Location data about drivers is continually sent to manufacturers, which allows navigation systems to update users on traffic and weather conditions and offer other services such as remote payment for parking.
Other examples of vehicle vulnerabilities include:
- A 92-page report revealing "the 20 most hackable cars" that was presented last year at the Black Hat security conference in Las Vegas by two industry experts.
- A device built by a 14-year-old to wirelessly communicate with a vehicle's controller area network (CAN) and remotely control non-safety related equipment such as headlights, window wipers and the horn. (He was also able to unlock the car and engage the vehicle's remote start.) The device was publicized at the CyberAuto Challenge in Columbus, Ohio.
At least one lawsuit has already been filed against automakers, claiming they have failed to take basic measures to secure their vehicles from hackers.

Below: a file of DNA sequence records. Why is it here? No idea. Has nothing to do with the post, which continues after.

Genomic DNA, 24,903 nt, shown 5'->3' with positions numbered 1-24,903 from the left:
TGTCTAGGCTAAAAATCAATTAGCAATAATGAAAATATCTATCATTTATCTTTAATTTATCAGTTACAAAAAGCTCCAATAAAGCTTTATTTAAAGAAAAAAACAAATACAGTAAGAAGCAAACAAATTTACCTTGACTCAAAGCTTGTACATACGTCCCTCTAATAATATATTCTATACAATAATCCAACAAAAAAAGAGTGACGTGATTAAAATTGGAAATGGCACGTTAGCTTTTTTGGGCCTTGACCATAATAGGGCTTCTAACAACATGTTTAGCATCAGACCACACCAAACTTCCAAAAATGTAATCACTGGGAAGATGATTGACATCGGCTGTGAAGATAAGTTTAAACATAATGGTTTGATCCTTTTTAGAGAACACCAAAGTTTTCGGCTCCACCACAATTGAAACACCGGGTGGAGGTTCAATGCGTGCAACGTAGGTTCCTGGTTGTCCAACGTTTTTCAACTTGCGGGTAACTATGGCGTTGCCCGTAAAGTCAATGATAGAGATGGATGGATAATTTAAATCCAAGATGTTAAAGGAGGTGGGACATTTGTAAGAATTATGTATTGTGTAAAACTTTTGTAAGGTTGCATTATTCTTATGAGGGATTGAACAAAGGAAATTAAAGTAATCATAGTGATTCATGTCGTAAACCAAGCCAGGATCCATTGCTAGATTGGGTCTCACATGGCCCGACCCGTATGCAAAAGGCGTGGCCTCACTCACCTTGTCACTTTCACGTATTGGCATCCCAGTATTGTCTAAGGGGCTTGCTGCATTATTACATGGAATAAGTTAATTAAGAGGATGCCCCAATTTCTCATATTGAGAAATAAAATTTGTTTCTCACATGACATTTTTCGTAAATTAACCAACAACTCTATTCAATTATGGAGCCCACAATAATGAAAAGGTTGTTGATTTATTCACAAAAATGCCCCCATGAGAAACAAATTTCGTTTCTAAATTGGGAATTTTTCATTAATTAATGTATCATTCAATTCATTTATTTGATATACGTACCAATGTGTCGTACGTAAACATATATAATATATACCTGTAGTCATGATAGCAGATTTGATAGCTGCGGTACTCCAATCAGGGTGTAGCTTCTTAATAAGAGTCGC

The SPY Act would address cybersecurity standards to help prevent hacking into vehicle controls systems and data security concerns to help ensure all collected information would be secured from unwanted access while stored on-board, in transit, and stored off-board.
The legislation also calls for vehicles to be equipped with technology that can detect, report and stop hacking attempts in real time. And it calls on the FTC to develop privacy standards on the data collected by vehicles, including transparency, so that owners are explicitly aware of any data collection. Owners would be able to opt out of data collection by automakers and others.
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